This morning I participated in a panel discussion at Microsoft that was moderated by Bill Drayton, one of the award judges and the founder of Ashoka. His concepts of social entrepreneurship and the nurturing of changemakers to improve the world lifted my spirits to think that people around the world were working together to make positive changes. Thanks to all who sent me congratulations and encouraging words! Below is a short video that was used to introduce me at the event.

Friday, November 13, 2009

Tom Ikeda Nominated for Microsoft Alumni Foundation Integral Fellows Award


Densho's executive director, Tom Ikeda, is honored to be selected as a finalist for the first Microsoft Alumni Foundation Integral Fellows Award. Over 150 Microsoft alumni have started and run non-profit organizations with the dream of using what they learned at Microsoft to make a difference in the world. Of Microsoft alumni around the globe, sixty-five were nominated and six finalists have been chosen for having created something extraordinary, often with limited resources, while embodying the values of the Microsoft Alumni Foundation. An esteemed panel of judges including President Jimmy Carter will select the winners. On November 18, at the Microsoft Alumni Foundation Founders Gala, Bill and Melinda Gates will award the first Integral Fellow Award to up to three individuals who will receive $25,000 for their nonprofits as well as dedicated support from the Microsoft Alumni Foundation. Congratulations to all the finalists.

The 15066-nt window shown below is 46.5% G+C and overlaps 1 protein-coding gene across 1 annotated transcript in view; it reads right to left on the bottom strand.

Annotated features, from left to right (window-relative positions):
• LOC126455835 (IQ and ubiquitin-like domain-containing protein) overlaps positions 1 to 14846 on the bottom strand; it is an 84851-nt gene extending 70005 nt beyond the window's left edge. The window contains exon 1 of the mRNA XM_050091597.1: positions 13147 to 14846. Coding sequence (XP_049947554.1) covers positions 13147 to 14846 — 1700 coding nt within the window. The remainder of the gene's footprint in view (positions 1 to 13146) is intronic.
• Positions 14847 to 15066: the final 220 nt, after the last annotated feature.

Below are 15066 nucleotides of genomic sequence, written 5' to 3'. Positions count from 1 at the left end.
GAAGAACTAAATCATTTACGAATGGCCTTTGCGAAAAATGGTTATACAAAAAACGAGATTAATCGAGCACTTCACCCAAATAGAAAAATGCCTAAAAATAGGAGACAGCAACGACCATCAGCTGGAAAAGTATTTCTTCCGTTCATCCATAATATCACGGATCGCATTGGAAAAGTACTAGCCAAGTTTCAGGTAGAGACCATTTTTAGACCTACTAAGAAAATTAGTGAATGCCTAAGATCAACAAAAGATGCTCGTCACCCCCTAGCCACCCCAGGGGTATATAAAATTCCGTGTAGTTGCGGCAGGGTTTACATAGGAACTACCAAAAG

Thursday, November 5, 2009

Profile in Courage: George Sakato and a Belated Medal of Honor

"I'm no hero, but I wear it for the guys that didn't come back." -- George "Joe" Sakato

George T. Sakato is the great-great-great-grandson of a samurai. Perhaps that explains his father's choice of a birth name. Sakato says, "Dad wanted to call me Jyotaro Sakato, after a sword-bearer for Musashi samurai." But when the doctor submitted the vital statistics for the baby, "Jyotaro" became "George." An unassuming man, Densho's interviewee says simply, "All my life I've been called Joe." On October 29, 1944, in the Vosges Mountains of France, Private Joe Sakato's warrior ancestry saw him through a critical juncture in the storied Battle of the Lost Battalion.

Read more of this article.